Send to

Choose Destination
J Mech Behav Biomed Mater. 2012 Oct;14:239-47. doi: 10.1016/j.jmbbm.2012.06.007. Epub 2012 Jun 20.

Impact induced failure of cartilage-on-bone following creep loading: a microstructural and fracture mechanics study.

Author information

Experimental Tissue Mechanics Laboratory, Department of Chemical and Materials Engineering, University of Auckland, Private Bag 92019, Auckland, New Zealand.


Cartilage-on-bone samples obtained from healthy bovine patellae, with or without prior static compression (i.e. creep) at 2MPa for 3h, were delivered a single impact via an instrumented pendulum indenter at a velocity of 1.13m/s and an energy of 2.2J. Mechanical data was obtained and microstructural assessment of the region of failure was carried out using differential interference contrast (DIC) optical imaging. In addition, a fibrillar-level structural analysis using scanning electron microscopy (SEM) was conducted on a control batch of non-impacted samples that were subjected to either creep or non-creep loading protocols. Arising from the impact event the deepest levels of crack penetration into the articular cartilage occurred in those samples subjected to prior creep loading. Further the crack depth was inversely proportional to the rebound velocity of the indenter. By contrast, those impacted samples not subjected to prior creep loading had only short obliquely patterned microcracks confined to the upper one-third of the full cartilage depth. Ultrastructurally the creep-loaded cartilage matrix exhibited a substantial radial collapse or compaction of the fibrillar network in its primary radial zone. The increase in crack length in the prior creep-loaded cartilage is consistent with a reduction in its dissipative properties as indicated by a reduction in rebound velocity. An interpretation is offered in terms of classical fracture mechanics theory.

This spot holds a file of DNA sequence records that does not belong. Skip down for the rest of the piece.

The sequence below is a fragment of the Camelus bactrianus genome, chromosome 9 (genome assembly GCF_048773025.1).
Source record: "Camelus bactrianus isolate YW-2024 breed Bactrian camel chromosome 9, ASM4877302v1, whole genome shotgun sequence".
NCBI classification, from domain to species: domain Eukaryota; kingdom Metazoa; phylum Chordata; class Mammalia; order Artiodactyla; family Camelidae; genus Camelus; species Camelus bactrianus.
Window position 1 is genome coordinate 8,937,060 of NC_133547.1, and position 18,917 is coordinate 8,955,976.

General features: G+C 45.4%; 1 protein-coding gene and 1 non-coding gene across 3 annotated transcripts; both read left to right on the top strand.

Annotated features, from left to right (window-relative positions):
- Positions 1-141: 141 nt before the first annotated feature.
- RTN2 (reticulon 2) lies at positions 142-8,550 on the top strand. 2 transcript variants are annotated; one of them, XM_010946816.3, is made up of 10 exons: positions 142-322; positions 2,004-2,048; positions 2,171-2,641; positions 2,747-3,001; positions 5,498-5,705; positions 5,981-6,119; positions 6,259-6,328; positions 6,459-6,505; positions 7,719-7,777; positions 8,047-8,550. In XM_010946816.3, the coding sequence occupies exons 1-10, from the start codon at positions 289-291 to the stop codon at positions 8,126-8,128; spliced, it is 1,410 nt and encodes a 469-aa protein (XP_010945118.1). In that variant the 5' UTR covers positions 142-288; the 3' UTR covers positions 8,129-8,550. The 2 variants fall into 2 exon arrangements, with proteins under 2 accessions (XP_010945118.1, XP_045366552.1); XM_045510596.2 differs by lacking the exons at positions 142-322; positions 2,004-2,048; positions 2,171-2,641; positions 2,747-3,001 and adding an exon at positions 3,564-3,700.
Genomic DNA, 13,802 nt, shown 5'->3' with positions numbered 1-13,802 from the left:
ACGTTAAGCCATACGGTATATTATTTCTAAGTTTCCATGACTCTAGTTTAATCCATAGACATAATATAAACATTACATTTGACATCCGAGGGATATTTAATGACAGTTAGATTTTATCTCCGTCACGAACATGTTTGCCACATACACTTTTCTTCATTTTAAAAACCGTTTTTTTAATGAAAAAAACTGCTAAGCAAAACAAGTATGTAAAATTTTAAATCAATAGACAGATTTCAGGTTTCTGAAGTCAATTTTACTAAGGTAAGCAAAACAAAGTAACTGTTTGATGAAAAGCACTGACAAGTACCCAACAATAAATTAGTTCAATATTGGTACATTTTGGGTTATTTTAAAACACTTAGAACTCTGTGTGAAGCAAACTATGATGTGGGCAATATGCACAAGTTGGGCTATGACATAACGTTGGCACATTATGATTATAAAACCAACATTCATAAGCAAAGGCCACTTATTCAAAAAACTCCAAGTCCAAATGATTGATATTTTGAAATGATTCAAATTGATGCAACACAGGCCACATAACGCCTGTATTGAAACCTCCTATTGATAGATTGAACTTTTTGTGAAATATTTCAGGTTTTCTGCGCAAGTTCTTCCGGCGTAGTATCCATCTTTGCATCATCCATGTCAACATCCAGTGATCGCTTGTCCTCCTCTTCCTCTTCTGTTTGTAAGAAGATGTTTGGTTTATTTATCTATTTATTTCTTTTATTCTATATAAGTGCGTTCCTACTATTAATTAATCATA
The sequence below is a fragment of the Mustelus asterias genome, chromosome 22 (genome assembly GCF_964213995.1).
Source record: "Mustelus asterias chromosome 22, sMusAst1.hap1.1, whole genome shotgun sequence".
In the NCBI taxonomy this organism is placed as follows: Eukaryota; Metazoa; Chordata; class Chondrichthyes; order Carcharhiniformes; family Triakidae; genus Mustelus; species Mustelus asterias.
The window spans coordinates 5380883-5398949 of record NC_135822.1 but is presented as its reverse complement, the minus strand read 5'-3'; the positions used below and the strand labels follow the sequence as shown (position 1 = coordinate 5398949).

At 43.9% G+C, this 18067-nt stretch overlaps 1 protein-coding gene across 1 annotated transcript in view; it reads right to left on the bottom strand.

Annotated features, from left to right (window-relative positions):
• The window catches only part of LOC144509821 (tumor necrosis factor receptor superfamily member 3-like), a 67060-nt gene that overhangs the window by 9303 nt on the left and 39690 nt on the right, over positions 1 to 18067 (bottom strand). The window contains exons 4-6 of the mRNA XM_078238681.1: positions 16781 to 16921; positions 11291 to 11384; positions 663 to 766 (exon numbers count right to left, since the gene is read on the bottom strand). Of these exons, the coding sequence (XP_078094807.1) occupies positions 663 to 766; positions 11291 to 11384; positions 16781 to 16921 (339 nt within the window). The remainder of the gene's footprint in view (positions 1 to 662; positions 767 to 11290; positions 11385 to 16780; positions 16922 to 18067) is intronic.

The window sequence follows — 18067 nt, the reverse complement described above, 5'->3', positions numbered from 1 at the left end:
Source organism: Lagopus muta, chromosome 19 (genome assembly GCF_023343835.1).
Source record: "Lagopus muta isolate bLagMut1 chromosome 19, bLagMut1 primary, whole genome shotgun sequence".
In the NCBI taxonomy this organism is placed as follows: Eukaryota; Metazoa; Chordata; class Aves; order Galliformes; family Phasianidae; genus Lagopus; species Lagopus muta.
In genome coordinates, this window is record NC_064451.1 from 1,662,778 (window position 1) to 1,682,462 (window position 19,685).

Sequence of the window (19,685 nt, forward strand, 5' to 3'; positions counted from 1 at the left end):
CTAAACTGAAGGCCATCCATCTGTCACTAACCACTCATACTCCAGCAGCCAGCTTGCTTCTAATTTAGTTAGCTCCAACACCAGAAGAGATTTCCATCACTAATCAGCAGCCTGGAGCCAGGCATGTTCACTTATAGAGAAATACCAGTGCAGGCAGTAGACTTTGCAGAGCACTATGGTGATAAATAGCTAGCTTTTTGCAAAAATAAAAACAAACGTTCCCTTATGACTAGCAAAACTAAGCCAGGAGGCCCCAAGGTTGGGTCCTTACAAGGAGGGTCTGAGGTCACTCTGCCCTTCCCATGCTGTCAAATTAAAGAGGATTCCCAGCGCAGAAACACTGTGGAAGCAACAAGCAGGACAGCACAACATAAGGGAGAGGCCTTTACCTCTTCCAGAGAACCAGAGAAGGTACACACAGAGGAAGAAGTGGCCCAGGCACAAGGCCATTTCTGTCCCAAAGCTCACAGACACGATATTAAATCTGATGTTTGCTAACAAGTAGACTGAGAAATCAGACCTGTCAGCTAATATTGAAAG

[Indexed for MEDLINE]

Supplemental Content

Full text links

Icon for Elsevier Science
Loading ...
Support Center